No Idle Hands: The Social History of American Knitting, by Anne L. Macdonald. Great fun for knitters as well as armchair historians, this book chronicles the role of “the womanly art of knitting” through our national history. “From the Colonial woman for whom idleness was a sin to her Victorian counterpart who enjoyed knitting while visiting with friends, from the war wife eager to provide her man with warmth and comfort to the modern woman who knits as a creative and artistic outlet, this book offers a unique perspective on American women’s changing historical roles.

The Age of Homespun: Objects and Stories in the Creation of an American Myth, by Laurel Thatcher Ulrich, follows 14 handmade artifacts of American domestic life through their history and the lives of the people who made and used them. An engaging combination of women’s studies, history, and the study of museum artifacts, this book guides the reader through American material culture of colonial times, Revolution, frontier life, the growth of commerce, and the Industrial Age in America.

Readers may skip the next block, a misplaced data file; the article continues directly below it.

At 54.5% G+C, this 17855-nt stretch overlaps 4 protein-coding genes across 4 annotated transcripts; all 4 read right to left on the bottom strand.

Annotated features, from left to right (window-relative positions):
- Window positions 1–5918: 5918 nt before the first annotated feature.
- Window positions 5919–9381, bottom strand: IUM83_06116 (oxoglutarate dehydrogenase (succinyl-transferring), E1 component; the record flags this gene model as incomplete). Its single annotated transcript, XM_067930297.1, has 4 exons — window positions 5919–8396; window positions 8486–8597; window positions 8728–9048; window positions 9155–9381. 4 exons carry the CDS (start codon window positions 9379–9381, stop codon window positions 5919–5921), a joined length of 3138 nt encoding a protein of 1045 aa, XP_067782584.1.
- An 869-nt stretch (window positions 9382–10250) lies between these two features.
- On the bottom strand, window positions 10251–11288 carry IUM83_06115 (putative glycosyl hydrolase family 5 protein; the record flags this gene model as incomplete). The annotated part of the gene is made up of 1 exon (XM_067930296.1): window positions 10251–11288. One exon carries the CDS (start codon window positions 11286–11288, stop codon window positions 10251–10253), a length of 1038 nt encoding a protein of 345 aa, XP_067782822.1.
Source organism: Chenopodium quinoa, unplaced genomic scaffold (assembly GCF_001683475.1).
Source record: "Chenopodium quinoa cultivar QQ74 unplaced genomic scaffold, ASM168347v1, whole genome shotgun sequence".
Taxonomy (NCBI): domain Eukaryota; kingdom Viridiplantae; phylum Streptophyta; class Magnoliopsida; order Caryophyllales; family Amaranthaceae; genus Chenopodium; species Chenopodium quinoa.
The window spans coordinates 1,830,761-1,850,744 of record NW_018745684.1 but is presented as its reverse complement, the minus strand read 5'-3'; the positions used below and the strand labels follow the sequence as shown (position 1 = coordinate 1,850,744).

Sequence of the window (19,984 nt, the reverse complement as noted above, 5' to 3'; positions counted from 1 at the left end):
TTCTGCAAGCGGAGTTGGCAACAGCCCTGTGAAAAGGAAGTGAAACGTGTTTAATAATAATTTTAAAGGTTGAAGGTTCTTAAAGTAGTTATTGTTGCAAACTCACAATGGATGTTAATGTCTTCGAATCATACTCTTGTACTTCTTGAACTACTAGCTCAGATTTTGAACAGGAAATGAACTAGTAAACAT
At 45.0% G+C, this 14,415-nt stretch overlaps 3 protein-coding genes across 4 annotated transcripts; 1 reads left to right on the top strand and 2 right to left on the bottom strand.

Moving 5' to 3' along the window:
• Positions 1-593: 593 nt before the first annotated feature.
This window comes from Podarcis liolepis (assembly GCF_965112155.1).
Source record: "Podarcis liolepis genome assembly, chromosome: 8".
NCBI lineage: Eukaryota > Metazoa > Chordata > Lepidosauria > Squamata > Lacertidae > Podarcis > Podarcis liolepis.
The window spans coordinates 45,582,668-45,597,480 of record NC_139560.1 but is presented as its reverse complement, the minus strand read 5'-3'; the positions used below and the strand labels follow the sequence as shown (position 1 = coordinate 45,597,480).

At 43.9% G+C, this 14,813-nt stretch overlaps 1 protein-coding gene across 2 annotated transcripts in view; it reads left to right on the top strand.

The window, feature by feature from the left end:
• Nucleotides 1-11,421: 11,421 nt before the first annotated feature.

Our Own Snug Fireside: Images of the New England Home, 1760-1860, by
Jane C. Nylander. The image of the early American home has been idealized over time and infused with great nostalgia. In “Our Own Snug Fireside”, author Jane Nylander draws from the journals of four women to discover the truth about the customs, traditions, friends, families, and work of the historical New England household, and creates a “fine social history of forgotten routines.”

Linoleum, Better Babies, and the Modern Farm Woman, 1890-1930, by Marilyn Irvin Holt. Studying the Domestic Science movement and the resources and programs it offered to the lives of rural women in America (home economics education, Extension Home Demonstration Units, etc.), this is a very readable, well-illustrated history of changing roles for women in agriculture that is significant in its inclusion of African-American and Hispanic American farm women.

somethingSomething from the Oven: Reinventing Dinner in 1950s America, by Laura Shapiro. The story of how post-war overcapacity in the food manufacturing industry intersected (collided?) with the needs of 1950s housewives to produce dramatic changes in American kitchens, women’s lives, and family life. Characters in this entertaining history include modern marketing and food science, the advent of television advertising, advances in the American kitchen and diet, changing race relations in America, and the appearance of homemaking and cooking icons, both fictitious and real, from Betty Crocker to Julia Child to Freda De Knight. Close enough to present day to strike the chords of memory for many of us, this is fun and fascinating social history.